Day 17: Sulivan , IN- Seymour,IN, distance-126 miles , climbing – 3556 feet
The plan for the day was simple – get up early, shop at Walmart, get some breakfast and push further east. There was a note in my bag containing ongoing list of items that I needed containing mainly medications. Neosporin for my open wounds, Calmoseptine for saddle sores, eye drops … you get it, a very boring list. I was finally able to purchase chain lube as well. If I do this again, I would likely ship set of tires and chain to USPS location along the route. Sadly, they didn’t have any Calmoseptine and after consultation with the pharmacist , he proposed some really good diaper rash cream. Yep, baby products work really good and so do those for females but lets not go there now 🙂 Honestly, I was really pissed as my new cream needed reapplication too often for my liking and was not working as intended. Typically, I don’t use any cream unless is humid or raining and there was plenty of rain in the Midwest. A friend suggested Calmoseptine and this wonder cream really saved my a##. This stuff really creates a barrier on the skin to protect it from irritants/moisture. It is a bit on the greasy side but it works better than most advertised saddle sore creams. It contains Zinc Oxide but the addition of menthol gives a nice numbing effect. In my opinion, if applied proactively, this stuff is a game changer. After many days of riding in the rain, my backside was one area I had no problems with. Obviously, the Infinity E3 seat was a big factor and I highly recommend it. Doing anything above one or two days without that seat is going to be a pain fest.
I definitely took my time in the morning before leaving the hotel. Altogether, sleeping , shopping, laundry and breakfast costed me 9 hours. The wounds needed to be addressed, all of my gear had to be washed and dried. My recovery time on the other hand was extending with added fatigue. The border with Ohio was about 190 miles away and I was looking forward to it. My first Ultracycling race was in Ohio at the Calvins Challenge 12h.
Traffic was now increasing exponentially and it was making me nervous at times. There was nothing interesting to see that day as I was sandwiched in between never ending cornfields. At least it smelled good and provided some cover from the wind. Another interesting thing about this state was the overwhelming amount of churches. To no surprise, just north of me, Indianapolis have the most churches per capita in the entire country. There are 2,900 churches and other religious sites, one for every 289 people who live in the city !
Upon arrival in Springville, IN, I was hammered by another rainstorm. By now, everyone was commenting on social media about my special gift of attracting bad weather. The tricky part for me has always been the timing to put rain gear on. If you switch a little too early, you start to sweat really bad and if you are too late, well, too late to remain dry 🙂 Perhaps I need to look into better materials that repel water and breath at the same time.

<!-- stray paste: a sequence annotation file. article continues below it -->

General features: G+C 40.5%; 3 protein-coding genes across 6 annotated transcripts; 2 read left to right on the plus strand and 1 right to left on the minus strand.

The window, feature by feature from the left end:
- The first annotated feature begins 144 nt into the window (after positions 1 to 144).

As I pulled off the road to look for my rain jacket ,a dotwatcher by the name Matthew Conley stopped by . Thanks for coming out and for the nice pictures.
The rain stopped in the early afternoon and that allowed me to dry up a bit. I made a stop to eat at a nearby church parking lot. This was also opportunity to dry my feet and apply some bandages and ointments on the open wounds. By now, I was used to the pain and just learned to live with it.
More gravel was awaiting further down the road and I hated my life in that very moment. Its all fun when fresh with a light bike on a short event, but having all kinds of wounds and hauling 50 Lbs bicycle is not the best time ever..
Additionally, the dog chases throughout the day never ended. I was really shocked by the amount of loose dogs here. I love you Indiana, but please do us all a favor and put a dahm leash on your dogs. Lets act like civilized people that care instead of being as###les and teach the dogs how to attack cyclists! During this short day, I had at least ten running’s with dogs. Many of the dogs I encountered were Pitbull’s and not some little friendly pups.
I remember clearly pedaling and enjoying the scenery while all of a sudden, in a blink of an eye, nails were scratching the pavement and another chase was on. It was two large Pitbull’s this time , one on each side of the bike and they were really trying to get a piece of me. I was so fortunate that none of them hit my wheels and make me fall. It always happens so fast and without time to get my pepper spray out. My defense was to yell loudly, pretended like I am throwing my water bottle at them, spray them a bit and sprint away. That’s fun and all but it was really devastating for my achilles.
As the sun was going down slowly, frustration and anger was boiling inside of me. There was so many bugs around here and the drivers were making everything worse. Now that I was done with the gravel, rain and dogs, I had another issue to deal with – unfriendly humans. Few drivers were very vocal of their dislike for cyclists and definitely against the “share the road” slogan.
Although I started late and planned on riding through the night, I had enough of this. Tired of being chased by dogs and yelled at by motorists, I decided to pull the plug and call it a day after having covered just 126 miles. I was frustrated and did not feel safe on the roads. By the way, the only day during the entire race where I felt that way. The goal of reaching Ohio today vanished but at least I was alive and safe. My desire was to bike another 40 miles before going to bed but I couldn’t even find hotels in Osgood and Piereceville. Seymour was where this day ended, a bit off the course but beggars can’t be choosers. The hotel was one of the worst so I am not even going to mention their name.
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